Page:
Guess Who's Coming to Speak
Computer scientist Tarun Anand, of Microsoft, is a surprise entrant among the dozens of speakers that take the podium for India's most ambitious open source meet. The gathering opens on December 3 in the city of Bangalore.
Anand, who has been on the design and implementation teams of several Microsoft products including Windows NT and 2000, will try to sell Linux geeks on the idea of what the world's largest proprietary software giant calls its "Shared Source" implementation of .NET.
Anand is one of 75 or so talks scheduled for the meet, which is volunteered by techies and free/libre and open-source software supporters. Called LinuxBangalore2002, this is the second year that the meet is being held at the sprawling campus of the Indian Institute of Science (IISc), a pioneering centre for this country. The IISc also was birthplace of the concepts that led to the development of the Simputer, a GNU/Linux-based device aimed at taking computing to the common man.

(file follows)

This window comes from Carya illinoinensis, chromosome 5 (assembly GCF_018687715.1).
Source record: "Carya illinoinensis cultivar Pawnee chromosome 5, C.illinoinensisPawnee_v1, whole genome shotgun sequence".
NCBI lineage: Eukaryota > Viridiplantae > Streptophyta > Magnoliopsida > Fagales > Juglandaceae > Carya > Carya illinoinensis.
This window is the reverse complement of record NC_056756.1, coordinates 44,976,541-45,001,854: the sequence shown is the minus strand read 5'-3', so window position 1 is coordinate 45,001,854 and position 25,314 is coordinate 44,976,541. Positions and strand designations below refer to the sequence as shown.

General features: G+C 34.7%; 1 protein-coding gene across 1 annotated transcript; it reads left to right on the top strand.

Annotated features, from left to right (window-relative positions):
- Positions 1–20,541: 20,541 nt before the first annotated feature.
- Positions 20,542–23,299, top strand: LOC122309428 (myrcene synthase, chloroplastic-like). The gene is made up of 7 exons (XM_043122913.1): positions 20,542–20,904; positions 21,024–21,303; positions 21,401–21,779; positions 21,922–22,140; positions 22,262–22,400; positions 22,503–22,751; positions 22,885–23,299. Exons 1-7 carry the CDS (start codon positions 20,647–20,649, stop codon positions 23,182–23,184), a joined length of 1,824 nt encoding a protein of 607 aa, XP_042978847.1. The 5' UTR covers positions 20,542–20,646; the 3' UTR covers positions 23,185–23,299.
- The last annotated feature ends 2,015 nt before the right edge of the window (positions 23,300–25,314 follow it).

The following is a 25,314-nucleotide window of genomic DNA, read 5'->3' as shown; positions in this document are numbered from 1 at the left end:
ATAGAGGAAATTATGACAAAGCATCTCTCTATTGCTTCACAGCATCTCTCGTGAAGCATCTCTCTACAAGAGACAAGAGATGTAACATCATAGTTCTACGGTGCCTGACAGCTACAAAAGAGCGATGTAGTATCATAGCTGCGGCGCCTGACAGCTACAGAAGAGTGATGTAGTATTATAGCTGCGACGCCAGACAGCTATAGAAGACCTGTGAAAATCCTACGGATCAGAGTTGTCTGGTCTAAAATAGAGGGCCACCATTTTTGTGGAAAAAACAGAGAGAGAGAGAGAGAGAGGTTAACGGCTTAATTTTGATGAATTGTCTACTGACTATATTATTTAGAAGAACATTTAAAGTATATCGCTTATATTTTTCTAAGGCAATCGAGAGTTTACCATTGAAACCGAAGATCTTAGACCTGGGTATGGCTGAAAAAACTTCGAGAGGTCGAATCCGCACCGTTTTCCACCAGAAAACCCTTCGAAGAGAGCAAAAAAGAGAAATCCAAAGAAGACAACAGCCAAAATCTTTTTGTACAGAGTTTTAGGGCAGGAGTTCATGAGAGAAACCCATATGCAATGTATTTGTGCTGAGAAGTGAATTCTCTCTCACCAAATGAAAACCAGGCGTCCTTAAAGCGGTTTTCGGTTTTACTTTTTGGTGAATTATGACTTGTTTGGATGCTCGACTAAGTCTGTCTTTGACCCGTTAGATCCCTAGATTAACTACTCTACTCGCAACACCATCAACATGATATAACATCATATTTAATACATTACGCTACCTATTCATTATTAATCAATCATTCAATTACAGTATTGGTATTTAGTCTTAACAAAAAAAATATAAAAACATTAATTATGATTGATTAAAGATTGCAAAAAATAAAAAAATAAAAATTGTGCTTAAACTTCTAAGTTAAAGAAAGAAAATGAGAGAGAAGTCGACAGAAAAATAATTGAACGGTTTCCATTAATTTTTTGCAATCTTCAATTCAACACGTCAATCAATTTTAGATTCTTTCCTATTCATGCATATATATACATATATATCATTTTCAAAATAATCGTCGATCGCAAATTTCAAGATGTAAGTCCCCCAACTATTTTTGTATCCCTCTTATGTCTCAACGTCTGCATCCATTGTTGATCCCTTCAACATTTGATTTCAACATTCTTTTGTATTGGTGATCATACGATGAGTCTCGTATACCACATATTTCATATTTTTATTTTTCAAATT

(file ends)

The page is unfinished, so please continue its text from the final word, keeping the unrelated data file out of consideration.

During the late 1990s, Bangalore showcased its GNU/Linux potential at IT.com, an annual general computing exhibition. That show continues to be held in the city in early November of each year.
BangLinux, an event promoted by Wrox publishing and others, also was held in Bangalore, but it only lasted a single year. Since the discontinuation of BangLinux and Linux-India participation in IT.com, the LinuxBangalore event has become the prime showcase of open source ideas and technology in this software city.
Offerings and talks scheduled for this year's event include corporations such as Hewlett Packard and IBM explaining why GNU/Linux is "open for business" and "ready for the enterprise", GNU/Linux's role in e-governance and education, GTK programming, robotics, network security in embedded devices, geographical information system (GIS) GRASS, IPv6, shell scripting, the open-source corporate desktop and content-management systems.
Special focus at the event will be given to Indianisation efforts for GNU/Linux, a field lacking the progress made by other non-English, non-Latin script languages. Progress in this field could take affordable computing to possibly hundreds of millions of people in this talent-rich, resource-poor nation.